by Krystal Hawks, ETC blog contributor
I’ve have always been a fairly simple and healthy eater. That all changed when I went to college. Well, more so the healthy part. I went off on the much beaten path of Ramen Noodles and pizza, but I found my way back on the healthy trail and eventually discovered a nice bridge between the two.
Throughout college I experimented with many new foods and different ways of cooking. One semester, when I ran out of money on my meal plan before Thanksgiving break, I rediscovered many cheap, nutritious foods, that I quickly learned to love.
During those six weeks as a starving college student, I welcomed new staples into my diet: brown rice, oatmeal, beans, and scrambled eggs. Oatmeal for breakfast, eggs after a workout, rice and beans for lunch, beans and barbeque sauce for dinner, flavored oatmeal for snack. Then I got bored and it became beans for breakfast with scrambled eggs, oatmeal after a workout, rice and beans for lunch, bean quesadillas for dinner, scrambled eggs as snack.
Even after I spent winter break at home and came back with a renewed $1,200 worth of meal plan, I found myself eating beans quite often. They’re easy, fast, cheap, and nutritious.
Beans have so many benefits and are, what I consider to be, a superfood—they can count as both a protein and a starchy vegetable source!
The soluble fiber in beans binds to the cholesterol in your GI tract and prevents it from being absorbed in your blood. Most importantly, the high fiber content in beans helps you stay full AND regular. Additionally, beans cause a slower rise in the glucose levels in your blood after a meal, helping with diabetes prevention and management.
B Vitamins (thiamin, niacin, riboflavin, vitamin B6, folate)
Help you convert your food into energy, boosts your good cholesterol, and decreases inflammation.
Protect against free radicals that could damage your cells and lead to cancer.
Beans are a good source of potassium, which naturally removes sodium and water from your system, therefore decreasing your blood pressure.
The high magnesium content in beans aid in nerve function and blood pressure regulation.
Beans are one of the most nutrient-dense foods per calorie and per dollar!
Many may be wary of beans for fear of flatulence…we all learned that beans were “the musical fruit!” In reality, only about half of bean eaters experience gas, stomach pain, or bloating. Soaking beans, thoroughly boiling them, and preparing them correctly eliminates this worry. Additionally, drinking ample amounts of water will help your digestive system move all that fiber through. All in all, after your digestive system adjusts to a high-fiber diet, this problem diminishes greatly.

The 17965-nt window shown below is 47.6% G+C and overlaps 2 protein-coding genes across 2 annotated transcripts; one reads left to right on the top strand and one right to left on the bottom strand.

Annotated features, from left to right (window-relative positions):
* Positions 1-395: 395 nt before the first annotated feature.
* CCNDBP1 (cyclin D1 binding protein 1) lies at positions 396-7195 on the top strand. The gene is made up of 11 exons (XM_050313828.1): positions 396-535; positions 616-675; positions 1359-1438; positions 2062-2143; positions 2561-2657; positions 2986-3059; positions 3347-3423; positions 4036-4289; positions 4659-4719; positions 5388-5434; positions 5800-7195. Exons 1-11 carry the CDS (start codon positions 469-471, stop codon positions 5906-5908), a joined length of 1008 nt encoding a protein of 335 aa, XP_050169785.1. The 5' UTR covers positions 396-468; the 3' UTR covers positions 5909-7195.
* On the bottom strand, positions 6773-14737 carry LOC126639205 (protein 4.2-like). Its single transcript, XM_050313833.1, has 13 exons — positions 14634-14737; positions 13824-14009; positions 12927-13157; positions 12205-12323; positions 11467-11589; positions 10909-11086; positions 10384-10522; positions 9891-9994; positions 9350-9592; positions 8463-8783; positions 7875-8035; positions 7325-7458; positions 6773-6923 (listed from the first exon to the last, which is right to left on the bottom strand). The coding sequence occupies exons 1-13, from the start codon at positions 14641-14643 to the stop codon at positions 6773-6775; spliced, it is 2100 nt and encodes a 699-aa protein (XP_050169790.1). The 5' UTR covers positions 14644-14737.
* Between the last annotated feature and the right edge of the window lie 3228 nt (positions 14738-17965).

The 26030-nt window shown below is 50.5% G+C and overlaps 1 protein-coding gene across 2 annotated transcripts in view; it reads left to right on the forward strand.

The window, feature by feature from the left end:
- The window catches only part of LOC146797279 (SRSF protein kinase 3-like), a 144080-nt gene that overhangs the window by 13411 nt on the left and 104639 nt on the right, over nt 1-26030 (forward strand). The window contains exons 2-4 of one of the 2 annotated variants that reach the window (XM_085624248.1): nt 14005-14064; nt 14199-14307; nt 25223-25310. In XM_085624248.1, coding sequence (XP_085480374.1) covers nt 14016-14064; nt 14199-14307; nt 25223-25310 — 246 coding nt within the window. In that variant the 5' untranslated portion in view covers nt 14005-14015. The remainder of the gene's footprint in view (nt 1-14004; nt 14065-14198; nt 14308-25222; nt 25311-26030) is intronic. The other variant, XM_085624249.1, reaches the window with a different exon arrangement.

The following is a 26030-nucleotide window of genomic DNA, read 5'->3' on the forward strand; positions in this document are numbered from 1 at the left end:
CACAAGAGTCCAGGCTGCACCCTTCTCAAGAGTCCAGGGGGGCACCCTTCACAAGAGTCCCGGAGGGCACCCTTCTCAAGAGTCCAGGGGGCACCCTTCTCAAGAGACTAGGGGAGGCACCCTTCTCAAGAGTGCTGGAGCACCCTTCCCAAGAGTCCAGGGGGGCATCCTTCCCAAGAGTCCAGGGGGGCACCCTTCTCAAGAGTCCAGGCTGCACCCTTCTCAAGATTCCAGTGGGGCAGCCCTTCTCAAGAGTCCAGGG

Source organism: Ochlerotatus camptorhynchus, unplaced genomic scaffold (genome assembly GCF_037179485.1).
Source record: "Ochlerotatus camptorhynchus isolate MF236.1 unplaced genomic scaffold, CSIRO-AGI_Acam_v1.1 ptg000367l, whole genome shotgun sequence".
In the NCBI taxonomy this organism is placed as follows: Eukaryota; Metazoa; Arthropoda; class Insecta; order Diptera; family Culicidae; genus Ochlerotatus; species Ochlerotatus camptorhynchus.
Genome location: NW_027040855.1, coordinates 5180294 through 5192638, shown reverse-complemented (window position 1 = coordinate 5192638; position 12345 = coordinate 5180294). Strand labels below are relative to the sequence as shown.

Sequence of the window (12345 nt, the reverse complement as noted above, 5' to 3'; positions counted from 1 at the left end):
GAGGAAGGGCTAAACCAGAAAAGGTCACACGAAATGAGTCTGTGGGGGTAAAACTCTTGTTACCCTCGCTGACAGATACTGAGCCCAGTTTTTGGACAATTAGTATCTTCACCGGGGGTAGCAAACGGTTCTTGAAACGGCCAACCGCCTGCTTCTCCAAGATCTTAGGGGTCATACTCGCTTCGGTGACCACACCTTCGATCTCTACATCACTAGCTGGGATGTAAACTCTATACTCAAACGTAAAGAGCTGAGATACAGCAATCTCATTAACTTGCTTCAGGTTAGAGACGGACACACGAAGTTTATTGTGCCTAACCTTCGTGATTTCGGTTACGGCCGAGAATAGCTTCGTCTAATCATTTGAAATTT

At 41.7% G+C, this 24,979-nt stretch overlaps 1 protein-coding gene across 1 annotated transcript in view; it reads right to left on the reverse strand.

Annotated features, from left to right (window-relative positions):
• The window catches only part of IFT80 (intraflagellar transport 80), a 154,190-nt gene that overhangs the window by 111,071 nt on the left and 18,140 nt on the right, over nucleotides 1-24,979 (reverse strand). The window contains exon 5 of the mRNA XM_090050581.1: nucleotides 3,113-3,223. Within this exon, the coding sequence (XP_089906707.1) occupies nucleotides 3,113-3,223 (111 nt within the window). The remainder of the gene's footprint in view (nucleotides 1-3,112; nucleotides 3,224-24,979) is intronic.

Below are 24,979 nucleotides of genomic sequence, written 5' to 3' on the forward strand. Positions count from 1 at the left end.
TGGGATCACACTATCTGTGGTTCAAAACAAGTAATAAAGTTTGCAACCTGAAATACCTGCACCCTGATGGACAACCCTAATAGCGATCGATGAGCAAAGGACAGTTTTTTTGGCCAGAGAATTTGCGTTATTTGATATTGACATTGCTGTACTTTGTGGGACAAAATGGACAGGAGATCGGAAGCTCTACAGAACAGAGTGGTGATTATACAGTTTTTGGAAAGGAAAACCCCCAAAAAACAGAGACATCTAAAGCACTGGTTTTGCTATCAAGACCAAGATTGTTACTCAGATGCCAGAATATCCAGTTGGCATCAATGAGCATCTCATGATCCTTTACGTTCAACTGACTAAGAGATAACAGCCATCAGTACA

That being said, pass the beans, please!
Adding beans into your diet is a no-brainer and can be done easily!
- Add some black or kidney beans to your omelet
- Include chickpeas, edamame, black, or kidney beans into your salads
- Use hummus as a dip, or try bean and corn salsa
- Spread sandwiches with hummus instead of mayonnaise
- Make black beans seasoned with garlic, olive oil, and cumin as a side dish
- Prepare soups with beans! Bean soup, lentil soup, white bean soup, minestrone soup, taco soup, chili. Mix any beans with veggies and create your own…the options are endless!
- Supplement your meat dishes with beans! Try making tacos with half lean ground meat and half cooked black beans for more volume and fiber, but less saturated fat and expense!
- Experiment with them in desserts! My favorite are black bean brownies, Healthy Cookie Dough Dip, and this bean-ified version of Buckeyes!
There is almost no difference in nutritional value between cooked, sprouted, and canned beans. Just make sure you drain and rinse all canned beans before use. Also, be aware that some canned beans may have as much as 100 times more salt than dried beans you can easily prepare at home.
Beans are some of the most underrated foods at the grocery store, I recommend just about everyone pick some up today and investigate all the ways this superfood can enhance your diet! At the end of the day, we are all doing our best. Don’t give up. Love yourself. And #eatthechocolate (and beans).
Krystal is an undergraduate at Kent State University studying Nutrition and Exercise Science. She has a passion for working out and making healthier alternatives to her family’s recipes. Her ultimate career goal is to become a Sports Dietitian and show active individuals the importance of a balanced diet, that it doesn’t have to be boring, and all the benefits of well-being and health!